I found my self circling the printed text with a black biro which has the effect of making the black on white backgrounds seem to hover or float, accentuating the the words and the woman caged.They hover in bubbles in front of the tree. It is as if I photographed it capturing a moment in time. In our debrief, Monika picked up that ‘time’ was a theme coming up for me.

I worked very fast so, I free wrote around the edges of the tree page. I realise now that this also accentuates the containing of the ‘lungs’

‘ the tree represented life and lungs, breathing, ventilators, my Covid19 collage, who chooses who lives and who dies, it all seems so random, men, BAME,people old, a 107 year old lady was released the other day. Who has underlying conditions?’

We had planned to do another collage session after our group check in. I had used up all my collage collection but still had another page from my tree. With the first collage, I had waited to stick down all my pieces until I had cut out everything. This time I was more intuitive. The text on the second tree page would be upside down if I turned the tree into lungs again. I hadn’t wanted this one to be the correct way up either, but I knew I wanted it to be less constricting. I carefully cut the text and replaced it the right way up.

‘Trees exhale for us so we can inhale them to stay alive… let us love trees with every breath we take.’ Munia Kahn

My new selection of text was: viewpoint, uplifting, inspiring, engaging, ‘the earth is like a child that knows poems’ Rainer Maria Rilke, holding boundaries, new beginnings, facing the reality of change, you can’t numb difficult feelings, with out numbing other emotions, such as joy, happiness and gratitude.

I also made a found poem : feeling lonely, regrettable life, pent up misery, liberated, healthier decisions.

I couldn’t believe it when I was leafing through the pages I found three more images of people sitting talking to each other in bubbles. ( the magazine was therapy today…..) I stuck everything down and as I was tidying up I saw the mad hatter from Alice in Wonderland, and he represented time again for me and the feeling of having fallen down a rabbit hole.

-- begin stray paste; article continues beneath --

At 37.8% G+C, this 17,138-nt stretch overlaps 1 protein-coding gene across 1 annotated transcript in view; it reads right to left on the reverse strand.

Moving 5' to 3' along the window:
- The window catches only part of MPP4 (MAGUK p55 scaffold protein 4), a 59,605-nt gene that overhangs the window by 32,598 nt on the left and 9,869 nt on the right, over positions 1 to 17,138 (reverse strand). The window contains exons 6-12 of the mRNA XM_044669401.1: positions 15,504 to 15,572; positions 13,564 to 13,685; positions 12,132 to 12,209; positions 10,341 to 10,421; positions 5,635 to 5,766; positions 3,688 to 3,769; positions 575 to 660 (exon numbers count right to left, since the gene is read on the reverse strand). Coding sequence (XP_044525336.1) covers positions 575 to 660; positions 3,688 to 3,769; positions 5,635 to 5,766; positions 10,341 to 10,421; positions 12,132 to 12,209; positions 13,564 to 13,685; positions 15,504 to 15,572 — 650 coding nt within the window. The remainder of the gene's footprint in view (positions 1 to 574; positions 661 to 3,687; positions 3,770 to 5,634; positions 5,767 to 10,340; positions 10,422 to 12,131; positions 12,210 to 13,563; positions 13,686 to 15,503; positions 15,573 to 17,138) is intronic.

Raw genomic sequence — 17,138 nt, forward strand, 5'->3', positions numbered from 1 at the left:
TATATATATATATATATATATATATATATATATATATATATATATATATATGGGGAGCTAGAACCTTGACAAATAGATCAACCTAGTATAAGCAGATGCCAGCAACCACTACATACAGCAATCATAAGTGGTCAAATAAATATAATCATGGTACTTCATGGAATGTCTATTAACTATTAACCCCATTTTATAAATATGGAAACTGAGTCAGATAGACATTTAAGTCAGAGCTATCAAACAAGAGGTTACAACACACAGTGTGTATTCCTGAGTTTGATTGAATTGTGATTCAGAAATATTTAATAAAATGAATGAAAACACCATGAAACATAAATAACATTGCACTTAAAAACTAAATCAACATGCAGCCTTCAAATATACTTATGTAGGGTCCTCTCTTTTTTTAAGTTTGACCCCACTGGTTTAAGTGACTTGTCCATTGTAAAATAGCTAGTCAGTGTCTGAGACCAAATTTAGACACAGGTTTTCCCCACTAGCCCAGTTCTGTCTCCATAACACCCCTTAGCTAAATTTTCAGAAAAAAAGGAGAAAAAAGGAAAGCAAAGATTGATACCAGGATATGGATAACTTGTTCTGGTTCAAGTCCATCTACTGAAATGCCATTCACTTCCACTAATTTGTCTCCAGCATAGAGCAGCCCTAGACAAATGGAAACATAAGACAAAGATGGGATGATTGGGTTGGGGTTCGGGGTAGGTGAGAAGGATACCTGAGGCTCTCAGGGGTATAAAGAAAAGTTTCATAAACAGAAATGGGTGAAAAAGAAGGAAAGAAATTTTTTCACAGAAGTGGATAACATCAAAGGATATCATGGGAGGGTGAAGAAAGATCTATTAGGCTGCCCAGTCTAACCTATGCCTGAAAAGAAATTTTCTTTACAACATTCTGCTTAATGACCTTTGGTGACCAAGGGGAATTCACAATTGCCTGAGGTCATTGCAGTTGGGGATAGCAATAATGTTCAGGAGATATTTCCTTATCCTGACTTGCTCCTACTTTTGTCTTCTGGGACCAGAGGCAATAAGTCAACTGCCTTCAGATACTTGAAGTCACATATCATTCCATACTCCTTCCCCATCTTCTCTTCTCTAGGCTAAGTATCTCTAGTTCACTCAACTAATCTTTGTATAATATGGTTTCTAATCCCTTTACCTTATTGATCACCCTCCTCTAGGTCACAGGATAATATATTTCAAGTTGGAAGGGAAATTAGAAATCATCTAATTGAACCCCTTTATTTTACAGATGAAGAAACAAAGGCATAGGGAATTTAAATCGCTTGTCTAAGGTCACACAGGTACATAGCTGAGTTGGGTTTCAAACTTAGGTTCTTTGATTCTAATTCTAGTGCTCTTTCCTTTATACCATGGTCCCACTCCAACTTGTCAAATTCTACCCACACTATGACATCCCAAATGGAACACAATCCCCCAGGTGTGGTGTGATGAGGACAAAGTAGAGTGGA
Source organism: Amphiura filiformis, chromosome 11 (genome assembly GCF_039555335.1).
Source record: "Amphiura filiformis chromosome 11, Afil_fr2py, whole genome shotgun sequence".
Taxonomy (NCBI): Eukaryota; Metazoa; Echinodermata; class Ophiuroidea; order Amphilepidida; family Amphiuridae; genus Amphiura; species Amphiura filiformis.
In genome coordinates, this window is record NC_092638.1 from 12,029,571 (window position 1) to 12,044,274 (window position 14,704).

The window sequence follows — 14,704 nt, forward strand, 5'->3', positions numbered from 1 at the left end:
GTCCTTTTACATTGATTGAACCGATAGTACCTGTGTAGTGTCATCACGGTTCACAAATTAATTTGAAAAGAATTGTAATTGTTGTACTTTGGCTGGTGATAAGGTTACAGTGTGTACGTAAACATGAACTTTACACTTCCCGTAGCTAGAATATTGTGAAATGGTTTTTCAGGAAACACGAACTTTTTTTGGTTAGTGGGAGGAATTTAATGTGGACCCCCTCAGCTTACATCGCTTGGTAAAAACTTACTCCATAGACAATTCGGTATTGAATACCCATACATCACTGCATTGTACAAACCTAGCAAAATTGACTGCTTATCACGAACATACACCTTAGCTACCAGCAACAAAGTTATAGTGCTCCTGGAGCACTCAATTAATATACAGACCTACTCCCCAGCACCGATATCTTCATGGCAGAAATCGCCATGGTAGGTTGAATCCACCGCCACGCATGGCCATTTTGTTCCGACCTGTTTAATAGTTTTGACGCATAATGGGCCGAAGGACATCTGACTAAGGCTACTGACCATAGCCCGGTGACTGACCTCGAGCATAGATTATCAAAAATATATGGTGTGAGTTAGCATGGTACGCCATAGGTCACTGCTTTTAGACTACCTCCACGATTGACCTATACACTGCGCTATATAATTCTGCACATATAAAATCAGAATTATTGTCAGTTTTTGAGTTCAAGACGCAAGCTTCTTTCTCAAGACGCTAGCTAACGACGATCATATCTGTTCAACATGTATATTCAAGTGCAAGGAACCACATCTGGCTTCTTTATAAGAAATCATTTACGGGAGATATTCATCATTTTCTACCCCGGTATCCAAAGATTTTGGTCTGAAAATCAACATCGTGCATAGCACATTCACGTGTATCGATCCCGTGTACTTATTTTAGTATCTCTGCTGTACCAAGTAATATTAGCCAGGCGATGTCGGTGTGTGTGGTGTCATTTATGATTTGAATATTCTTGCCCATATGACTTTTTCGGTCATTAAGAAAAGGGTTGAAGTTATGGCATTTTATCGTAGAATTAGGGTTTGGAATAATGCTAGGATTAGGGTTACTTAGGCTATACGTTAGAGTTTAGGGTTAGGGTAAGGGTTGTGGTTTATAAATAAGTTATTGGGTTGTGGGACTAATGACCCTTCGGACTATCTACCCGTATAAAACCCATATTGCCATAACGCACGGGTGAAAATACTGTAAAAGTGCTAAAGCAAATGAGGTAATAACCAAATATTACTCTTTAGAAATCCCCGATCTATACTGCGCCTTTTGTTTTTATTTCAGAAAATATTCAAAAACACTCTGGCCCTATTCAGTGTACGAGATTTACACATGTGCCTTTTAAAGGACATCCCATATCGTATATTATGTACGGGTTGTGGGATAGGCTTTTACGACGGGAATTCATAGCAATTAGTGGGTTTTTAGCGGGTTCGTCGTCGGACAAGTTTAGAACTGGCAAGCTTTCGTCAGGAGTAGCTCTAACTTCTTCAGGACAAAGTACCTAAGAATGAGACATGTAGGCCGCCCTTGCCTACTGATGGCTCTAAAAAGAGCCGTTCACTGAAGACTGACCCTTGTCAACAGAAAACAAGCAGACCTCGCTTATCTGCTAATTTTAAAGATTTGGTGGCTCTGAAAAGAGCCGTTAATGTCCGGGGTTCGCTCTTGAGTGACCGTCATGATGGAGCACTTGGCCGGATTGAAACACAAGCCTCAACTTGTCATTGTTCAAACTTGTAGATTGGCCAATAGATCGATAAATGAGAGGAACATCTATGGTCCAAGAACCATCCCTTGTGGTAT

Reflecting on the session Monika I talked about how well the Zoom technology managed to hold the group. I had been worried that we all would feel isolated. In other Zoom sessions over the last month this has been the case. However,the session was inclusive. The themes we explored were echoed in each other’s work and it felt possible to recreate the relational through and in spite of the technology.

This art journalling technique was inspired by Shelley Klammer

Art journaling – around migraines

I have written before about my migraines. I had another stinker over the last couple of days that left me feeling disoriented and with my eyes feeling very odd. I listened to a Shelley Klammer art journaling webinar called ‘Diving Deep’ I haven’t even finished listening to Shelleys course and I was inspired.

I used the soft eye techniques flipping through magazines and collecting images and text. I wanted to work with something around eyes and glasses because of the disorientation. I am always touching my glasses – to make sure that I am seeing as accurately as I can.

The words just jumped out at me.

I added a bit more text in the distorted clocks because time seems to stand still, when I am in the full episode.